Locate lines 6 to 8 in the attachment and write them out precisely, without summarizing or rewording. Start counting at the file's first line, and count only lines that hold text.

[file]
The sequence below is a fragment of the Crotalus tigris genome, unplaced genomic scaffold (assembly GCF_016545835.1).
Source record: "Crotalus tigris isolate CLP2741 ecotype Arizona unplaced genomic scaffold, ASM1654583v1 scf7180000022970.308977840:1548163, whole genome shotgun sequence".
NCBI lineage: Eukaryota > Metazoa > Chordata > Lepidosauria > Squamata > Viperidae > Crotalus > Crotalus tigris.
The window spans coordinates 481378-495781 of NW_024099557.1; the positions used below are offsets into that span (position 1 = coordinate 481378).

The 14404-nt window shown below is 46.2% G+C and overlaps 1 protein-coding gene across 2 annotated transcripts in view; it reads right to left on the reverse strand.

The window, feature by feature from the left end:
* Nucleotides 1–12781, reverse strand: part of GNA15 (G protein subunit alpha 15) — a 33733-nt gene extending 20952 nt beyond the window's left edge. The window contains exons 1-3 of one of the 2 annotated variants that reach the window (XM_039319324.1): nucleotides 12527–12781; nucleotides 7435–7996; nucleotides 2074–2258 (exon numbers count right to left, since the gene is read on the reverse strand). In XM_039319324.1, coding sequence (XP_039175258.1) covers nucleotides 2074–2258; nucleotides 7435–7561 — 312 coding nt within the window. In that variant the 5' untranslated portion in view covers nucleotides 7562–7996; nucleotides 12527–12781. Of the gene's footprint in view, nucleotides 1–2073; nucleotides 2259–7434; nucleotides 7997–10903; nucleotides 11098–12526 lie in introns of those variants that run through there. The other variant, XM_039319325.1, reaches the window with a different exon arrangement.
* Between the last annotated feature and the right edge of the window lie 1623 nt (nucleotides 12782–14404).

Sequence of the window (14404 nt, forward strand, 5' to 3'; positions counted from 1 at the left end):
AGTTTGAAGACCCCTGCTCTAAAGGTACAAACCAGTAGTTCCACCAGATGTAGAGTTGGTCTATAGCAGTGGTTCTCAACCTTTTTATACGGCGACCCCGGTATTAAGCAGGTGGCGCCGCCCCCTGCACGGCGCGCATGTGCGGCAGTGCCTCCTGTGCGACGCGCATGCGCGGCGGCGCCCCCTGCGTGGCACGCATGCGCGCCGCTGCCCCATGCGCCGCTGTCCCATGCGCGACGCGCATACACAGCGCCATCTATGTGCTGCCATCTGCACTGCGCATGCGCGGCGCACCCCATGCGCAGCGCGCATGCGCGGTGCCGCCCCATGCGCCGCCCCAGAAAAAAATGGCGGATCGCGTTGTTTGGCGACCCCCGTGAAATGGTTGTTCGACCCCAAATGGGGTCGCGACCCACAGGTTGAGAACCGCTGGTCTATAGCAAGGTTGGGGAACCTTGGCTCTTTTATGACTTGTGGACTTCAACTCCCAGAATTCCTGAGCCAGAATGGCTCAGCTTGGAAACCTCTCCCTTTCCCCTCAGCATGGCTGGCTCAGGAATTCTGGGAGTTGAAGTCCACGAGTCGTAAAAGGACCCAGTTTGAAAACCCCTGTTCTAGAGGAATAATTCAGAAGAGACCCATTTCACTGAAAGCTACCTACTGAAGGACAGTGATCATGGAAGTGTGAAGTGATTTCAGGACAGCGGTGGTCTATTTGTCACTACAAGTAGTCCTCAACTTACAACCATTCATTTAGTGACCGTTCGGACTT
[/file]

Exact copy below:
The window, feature by feature from the left end:
* Nucleotides 1–12781, reverse strand: part of GNA15 (G protein subunit alpha 15) — a 33733-nt gene extending 20952 nt beyond the window's left edge. The window contains exons 1-3 of one of the 2 annotated variants that reach the window (XM_039319324.1): nucleotides 12527–12781; nucleotides 7435–7996; nucleotides 2074–2258 (exon numbers count right to left, since the gene is read on the reverse strand). In XM_039319324.1, coding sequence (XP_039175258.1) covers nucleotides 2074–2258; nucleotides 7435–7561 — 312 coding nt within the window. In that variant the 5' untranslated portion in view covers nucleotides 7562–7996; nucleotides 12527–12781. Of the gene's footprint in view, nucleotides 1–2073; nucleotides 2259–7434; nucleotides 7997–10903; nucleotides 11098–12526 lie in introns of those variants that run through there. The other variant, XM_039319325.1, reaches the window with a different exon arrangement.
* Between the last annotated feature and the right edge of the window lie 1623 nt (nucleotides 12782–14404).